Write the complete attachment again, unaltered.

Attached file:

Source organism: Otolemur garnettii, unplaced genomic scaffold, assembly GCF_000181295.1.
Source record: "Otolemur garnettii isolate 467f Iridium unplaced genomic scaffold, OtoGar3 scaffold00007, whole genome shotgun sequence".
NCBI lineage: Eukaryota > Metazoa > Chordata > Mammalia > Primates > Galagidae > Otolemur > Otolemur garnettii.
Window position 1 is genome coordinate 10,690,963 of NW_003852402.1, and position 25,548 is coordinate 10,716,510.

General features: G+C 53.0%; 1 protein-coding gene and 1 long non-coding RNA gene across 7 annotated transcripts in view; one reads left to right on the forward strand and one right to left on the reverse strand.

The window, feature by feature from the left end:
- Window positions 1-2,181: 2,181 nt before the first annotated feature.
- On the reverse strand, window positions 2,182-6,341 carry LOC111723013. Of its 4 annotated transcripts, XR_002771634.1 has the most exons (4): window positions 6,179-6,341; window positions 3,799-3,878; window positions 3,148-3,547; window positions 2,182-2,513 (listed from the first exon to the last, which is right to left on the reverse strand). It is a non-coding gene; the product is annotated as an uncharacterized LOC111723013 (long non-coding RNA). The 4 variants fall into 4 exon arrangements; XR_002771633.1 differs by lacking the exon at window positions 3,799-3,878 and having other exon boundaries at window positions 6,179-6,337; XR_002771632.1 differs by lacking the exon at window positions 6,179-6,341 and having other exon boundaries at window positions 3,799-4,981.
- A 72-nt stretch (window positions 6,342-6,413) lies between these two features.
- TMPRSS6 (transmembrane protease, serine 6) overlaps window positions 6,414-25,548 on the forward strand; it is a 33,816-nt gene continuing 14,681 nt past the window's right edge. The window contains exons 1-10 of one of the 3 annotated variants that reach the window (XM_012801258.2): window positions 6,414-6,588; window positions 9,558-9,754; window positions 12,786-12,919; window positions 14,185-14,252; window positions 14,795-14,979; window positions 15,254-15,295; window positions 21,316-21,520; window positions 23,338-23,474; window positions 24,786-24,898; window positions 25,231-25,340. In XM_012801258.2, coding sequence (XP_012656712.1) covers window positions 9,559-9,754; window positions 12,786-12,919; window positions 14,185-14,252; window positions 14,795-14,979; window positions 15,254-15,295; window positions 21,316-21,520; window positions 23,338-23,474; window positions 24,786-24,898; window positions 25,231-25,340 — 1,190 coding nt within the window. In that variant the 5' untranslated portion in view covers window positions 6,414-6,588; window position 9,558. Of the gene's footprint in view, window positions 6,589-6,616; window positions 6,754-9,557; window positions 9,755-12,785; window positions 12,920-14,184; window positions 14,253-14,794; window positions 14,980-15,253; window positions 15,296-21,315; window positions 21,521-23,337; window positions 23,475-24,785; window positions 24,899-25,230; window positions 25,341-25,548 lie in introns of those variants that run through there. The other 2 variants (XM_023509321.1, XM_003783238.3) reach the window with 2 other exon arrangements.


Source organism: Otolemur garnettii, unplaced genomic scaffold, assembly GCF_000181295.1.
Source record: "Otolemur garnettii isolate 467f Iridium unplaced genomic scaffold, OtoGar3 scaffold00007, whole genome shotgun sequence".
NCBI lineage: Eukaryota > Metazoa > Chordata > Mammalia > Primates > Galagidae > Otolemur > Otolemur garnettii.
Window position 1 is genome coordinate 10,690,963 of NW_003852402.1, and position 25,548 is coordinate 10,716,510.

General features: G+C 53.0%; 1 protein-coding gene and 1 long non-coding RNA gene across 7 annotated transcripts in view; one reads left to right on the forward strand and one right to left on the reverse strand.

The window, feature by feature from the left end:
- Window positions 1-2,181: 2,181 nt before the first annotated feature.
- On the reverse strand, window positions 2,182-6,341 carry LOC111723013. Of its 4 annotated transcripts, XR_002771634.1 has the most exons (4): window positions 6,179-6,341; window positions 3,799-3,878; window positions 3,148-3,547; window positions 2,182-2,513 (listed from the first exon to the last, which is right to left on the reverse strand). It is a non-coding gene; the product is annotated as an uncharacterized LOC111723013 (long non-coding RNA). The 4 variants fall into 4 exon arrangements; XR_002771633.1 differs by lacking the exon at window positions 3,799-3,878 and having other exon boundaries at window positions 6,179-6,337; XR_002771632.1 differs by lacking the exon at window positions 6,179-6,341 and having other exon boundaries at window positions 3,799-4,981.
- A 72-nt stretch (window positions 6,342-6,413) lies between these two features.
- TMPRSS6 (transmembrane protease, serine 6) overlaps window positions 6,414-25,548 on the forward strand; it is a 33,816-nt gene continuing 14,681 nt past the window's right edge. The window contains exons 1-10 of one of the 3 annotated variants that reach the window (XM_012801258.2): window positions 6,414-6,588; window positions 9,558-9,754; window positions 12,786-12,919; window positions 14,185-14,252; window positions 14,795-14,979; window positions 15,254-15,295; window positions 21,316-21,520; window positions 23,338-23,474; window positions 24,786-24,898; window positions 25,231-25,340. In XM_012801258.2, coding sequence (XP_012656712.1) covers window positions 9,559-9,754; window positions 12,786-12,919; window positions 14,185-14,252; window positions 14,795-14,979; window positions 15,254-15,295; window positions 21,316-21,520; window positions 23,338-23,474; window positions 24,786-24,898; window positions 25,231-25,340 — 1,190 coding nt within the window. In that variant the 5' untranslated portion in view covers window positions 6,414-6,588; window position 9,558. Of the gene's footprint in view, window positions 6,589-6,616; window positions 6,754-9,557; window positions 9,755-12,785; window positions 12,920-14,184; window positions 14,253-14,794; window positions 14,980-15,253; window positions 15,296-21,315; window positions 21,521-23,337; window positions 23,475-24,785; window positions 24,899-25,230; window positions 25,341-25,548 lie in introns of those variants that run through there. The other 2 variants (XM_023509321.1, XM_003783238.3) reach the window with 2 other exon arrangements.